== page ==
How to save the climate and billions of Euros

Posted on 25 May 2010    
Frimmersdorf power plant , coal-fired (lignite), run by RWE. Near Grevenbroich in North-Rhine Westphalia, Germany . According to a WWF study, this power plant is the second worst climate polluter in Europe.
© WWF/Andrew Kerr
President Barroso to prove leadership over 'gang of four'

Brussels, Belgium - Tomorrow the European Commission is expected to present a communication which would be important new input in the ongoing debate on the potential costs and savings of increasing the EU's greenhouse gas reduction target. Sources close to the Commission point to a potential block of this communication by a 'gang of four' powerful Commissioners.

Only a few months ago, Commission President Barroso called climate change the defining issue of our generation. To be consistent, he now has to show that he is willing to confront Commissioners Kallas, Lewandowski, Oettinger and Tajani and ensure that the analysis is published in time.

The Commission's communication shows that the estimated cost of reducing CO2 emissions beyond the existing 20% by 2020, to an increased target of 30%, has fallen due to the declining economic activity - but the four mentioned Commissioners do not want any additional spending of EU money, even if it is less than predicted.

Decarbonising Europe now will however be cheaper than in the future and will furthermore have positive impacts on the EU's economy and the well-being of its citizens:

- Achieving a 30% target would save EUR 40 bn. in oil and gas imports in 2020 1  - the money saved could then be reinvested in Europe where it is needed most.

- The RECIPE report 2 , sponsored by WWF Germany and Allianz, found that a reduction target of 30% made economic sense, even without deeper reduction commitments in other countries.

- A study published in 2009 by WWF France 3  found that a 30% CO2 cut by 2020 would yield a net gain of 684,000 jobs in France alone.

- A report WWF co-sponsored with CAN Europe and HEAL in 2008 4 found that the additional benefits to public health in the EU of a 30% target compared with a 20% target totalled up to EUR 25 bn. annually from 2020 onwards.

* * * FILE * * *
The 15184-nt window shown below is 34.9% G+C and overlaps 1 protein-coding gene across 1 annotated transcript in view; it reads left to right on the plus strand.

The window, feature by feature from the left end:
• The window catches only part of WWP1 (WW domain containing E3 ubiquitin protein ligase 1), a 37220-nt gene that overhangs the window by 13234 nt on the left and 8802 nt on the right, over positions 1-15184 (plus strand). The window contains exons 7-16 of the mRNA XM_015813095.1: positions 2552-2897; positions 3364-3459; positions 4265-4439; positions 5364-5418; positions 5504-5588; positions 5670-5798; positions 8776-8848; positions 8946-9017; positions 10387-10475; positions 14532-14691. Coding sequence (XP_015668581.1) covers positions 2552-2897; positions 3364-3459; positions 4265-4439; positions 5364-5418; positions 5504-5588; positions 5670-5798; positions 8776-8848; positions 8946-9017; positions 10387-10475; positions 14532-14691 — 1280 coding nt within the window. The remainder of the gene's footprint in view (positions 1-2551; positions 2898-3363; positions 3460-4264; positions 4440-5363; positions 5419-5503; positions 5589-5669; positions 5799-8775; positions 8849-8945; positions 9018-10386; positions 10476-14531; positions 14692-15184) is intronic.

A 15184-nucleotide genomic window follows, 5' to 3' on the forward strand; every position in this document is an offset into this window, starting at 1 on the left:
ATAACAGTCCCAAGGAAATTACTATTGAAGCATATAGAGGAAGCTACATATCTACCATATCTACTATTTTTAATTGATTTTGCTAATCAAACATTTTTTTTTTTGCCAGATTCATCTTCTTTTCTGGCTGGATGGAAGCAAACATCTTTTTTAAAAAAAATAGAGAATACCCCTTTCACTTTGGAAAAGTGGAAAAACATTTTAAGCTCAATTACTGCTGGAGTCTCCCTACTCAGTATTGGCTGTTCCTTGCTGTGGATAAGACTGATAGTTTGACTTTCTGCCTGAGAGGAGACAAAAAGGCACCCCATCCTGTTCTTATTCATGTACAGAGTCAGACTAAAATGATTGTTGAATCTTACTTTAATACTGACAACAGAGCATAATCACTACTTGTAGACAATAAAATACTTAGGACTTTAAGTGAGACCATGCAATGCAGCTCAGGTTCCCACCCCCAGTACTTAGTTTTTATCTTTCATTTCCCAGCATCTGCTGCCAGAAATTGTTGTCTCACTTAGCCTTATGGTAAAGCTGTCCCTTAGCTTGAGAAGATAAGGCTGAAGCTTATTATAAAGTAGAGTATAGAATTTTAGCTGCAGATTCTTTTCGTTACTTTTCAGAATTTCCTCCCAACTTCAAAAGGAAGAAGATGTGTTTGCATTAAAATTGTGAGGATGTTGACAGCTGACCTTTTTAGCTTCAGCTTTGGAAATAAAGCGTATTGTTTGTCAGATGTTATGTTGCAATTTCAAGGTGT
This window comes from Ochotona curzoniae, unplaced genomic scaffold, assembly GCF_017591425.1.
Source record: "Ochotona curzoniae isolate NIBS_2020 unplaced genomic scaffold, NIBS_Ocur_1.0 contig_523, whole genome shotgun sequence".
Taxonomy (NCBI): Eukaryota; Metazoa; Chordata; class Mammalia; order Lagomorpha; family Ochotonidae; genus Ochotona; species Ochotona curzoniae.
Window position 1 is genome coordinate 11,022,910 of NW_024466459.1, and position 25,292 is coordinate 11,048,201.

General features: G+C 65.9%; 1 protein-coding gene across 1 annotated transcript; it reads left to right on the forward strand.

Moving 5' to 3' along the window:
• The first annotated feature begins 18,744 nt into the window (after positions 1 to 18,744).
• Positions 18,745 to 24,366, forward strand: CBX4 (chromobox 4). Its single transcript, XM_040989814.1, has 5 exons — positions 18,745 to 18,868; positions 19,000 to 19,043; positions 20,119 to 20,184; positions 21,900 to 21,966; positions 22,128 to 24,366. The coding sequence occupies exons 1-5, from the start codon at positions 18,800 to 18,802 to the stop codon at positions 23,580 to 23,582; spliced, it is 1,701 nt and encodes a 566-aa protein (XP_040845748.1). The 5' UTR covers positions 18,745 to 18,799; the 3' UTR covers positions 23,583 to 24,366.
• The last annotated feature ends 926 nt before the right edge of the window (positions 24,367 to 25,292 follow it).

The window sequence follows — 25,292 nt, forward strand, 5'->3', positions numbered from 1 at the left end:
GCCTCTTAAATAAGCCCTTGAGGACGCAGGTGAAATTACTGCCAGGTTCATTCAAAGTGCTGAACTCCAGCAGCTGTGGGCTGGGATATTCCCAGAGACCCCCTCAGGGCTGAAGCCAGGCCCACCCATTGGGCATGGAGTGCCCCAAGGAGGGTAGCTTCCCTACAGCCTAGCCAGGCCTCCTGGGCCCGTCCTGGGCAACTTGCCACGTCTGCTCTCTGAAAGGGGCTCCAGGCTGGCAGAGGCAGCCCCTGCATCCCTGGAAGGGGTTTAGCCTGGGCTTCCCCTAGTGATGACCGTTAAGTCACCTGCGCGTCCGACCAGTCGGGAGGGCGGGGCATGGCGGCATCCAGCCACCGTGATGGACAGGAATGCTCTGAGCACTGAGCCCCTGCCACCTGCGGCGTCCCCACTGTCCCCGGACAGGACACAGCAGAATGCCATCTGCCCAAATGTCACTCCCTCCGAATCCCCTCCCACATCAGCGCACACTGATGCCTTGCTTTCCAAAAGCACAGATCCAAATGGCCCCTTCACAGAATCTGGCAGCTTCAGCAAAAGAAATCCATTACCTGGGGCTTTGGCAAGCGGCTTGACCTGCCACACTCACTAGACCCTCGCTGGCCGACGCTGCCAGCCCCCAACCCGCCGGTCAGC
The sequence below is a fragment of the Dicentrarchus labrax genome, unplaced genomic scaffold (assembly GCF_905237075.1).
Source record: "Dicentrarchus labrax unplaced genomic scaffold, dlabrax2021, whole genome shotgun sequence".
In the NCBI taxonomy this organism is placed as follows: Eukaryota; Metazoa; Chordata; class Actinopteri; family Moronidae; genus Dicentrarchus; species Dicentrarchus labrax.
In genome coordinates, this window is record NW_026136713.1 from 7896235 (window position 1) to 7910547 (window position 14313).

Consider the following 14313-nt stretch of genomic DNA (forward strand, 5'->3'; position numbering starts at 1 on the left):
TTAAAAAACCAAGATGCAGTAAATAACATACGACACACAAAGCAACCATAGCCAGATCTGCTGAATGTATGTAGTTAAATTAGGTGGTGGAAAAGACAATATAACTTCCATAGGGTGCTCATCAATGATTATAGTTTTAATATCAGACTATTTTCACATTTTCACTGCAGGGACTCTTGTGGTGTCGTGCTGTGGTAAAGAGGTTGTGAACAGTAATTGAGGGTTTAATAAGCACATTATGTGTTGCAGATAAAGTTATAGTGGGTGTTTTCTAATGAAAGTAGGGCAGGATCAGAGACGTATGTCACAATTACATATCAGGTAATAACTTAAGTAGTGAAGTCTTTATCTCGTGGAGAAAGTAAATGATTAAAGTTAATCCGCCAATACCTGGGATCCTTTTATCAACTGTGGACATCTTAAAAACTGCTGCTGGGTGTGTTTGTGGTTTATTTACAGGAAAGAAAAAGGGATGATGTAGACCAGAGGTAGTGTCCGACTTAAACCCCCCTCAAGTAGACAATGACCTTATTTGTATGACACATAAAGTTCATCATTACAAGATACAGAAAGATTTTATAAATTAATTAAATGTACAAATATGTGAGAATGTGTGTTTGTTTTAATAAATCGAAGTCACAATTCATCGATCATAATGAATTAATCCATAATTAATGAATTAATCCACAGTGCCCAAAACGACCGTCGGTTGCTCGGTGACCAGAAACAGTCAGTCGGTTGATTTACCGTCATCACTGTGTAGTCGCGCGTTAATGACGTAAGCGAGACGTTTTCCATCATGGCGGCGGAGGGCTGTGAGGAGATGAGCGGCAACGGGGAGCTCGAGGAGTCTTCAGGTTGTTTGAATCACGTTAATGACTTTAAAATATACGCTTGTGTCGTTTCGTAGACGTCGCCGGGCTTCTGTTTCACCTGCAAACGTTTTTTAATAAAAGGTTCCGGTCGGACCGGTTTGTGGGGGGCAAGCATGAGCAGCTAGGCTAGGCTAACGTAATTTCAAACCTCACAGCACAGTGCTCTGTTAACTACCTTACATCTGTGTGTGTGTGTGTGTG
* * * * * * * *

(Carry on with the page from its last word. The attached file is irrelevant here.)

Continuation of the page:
WWF recognizes that concerns for the economy and financial stability are uppermost in policymakers minds at the moment. But our view is that failing to grasp money-saving opportunities like reducing our dependence on fossil fuels is short-term thinking that will simply lead to more problems, says Jason Anderson, head of EU climate and energy policy at WWF.

WWF welcomes this communication as a step in the right direction for looking beyond the existing 20% by 2020, even though a reduction target of 30% by 2020 is not sufficient. This increase should bring the EU back in line with its longstanding commitment to fight climate change and will help the EU in reaching its target of 80-95% reduction by 2050, as agreed by the October 2009 European Council.

Further information:
Jason Anderson, Head of EU Climate and Energy Policy, WWF European Policy Office, Mob.: +32 (0)474 837 603, Mail: janderson@wwfepo.org

Stephanie Rhomberg, Communications and Press Officer Climate & Energy, WWF European Policy Office, Tel: +32 (0)495 273 319, Mail: srhomberg@wwfepo.org

Notes to the editor:

1. According to a draft of the EC communication.
2. Report available at http://knowledge.allianz.com/nopi_downloads/downloads/RECIPE_synthesis_report.pdf (2009).
3. Study available at http://wwf-ue-2008.org/download/23/ (2009).
4. Report available at http://assets.panda.org/downloads/co_benefits_to_health_report__september_2008.pdf (2008).


Frimmersdorf power plant , coal-fired (lignite), run by RWE. Near Grevenbroich in North-Rhine Westphalia, Germany . According to a WWF study, this power plant is the second worst climate polluter in Europe.
© WWF/Andrew Kerr Enlarge

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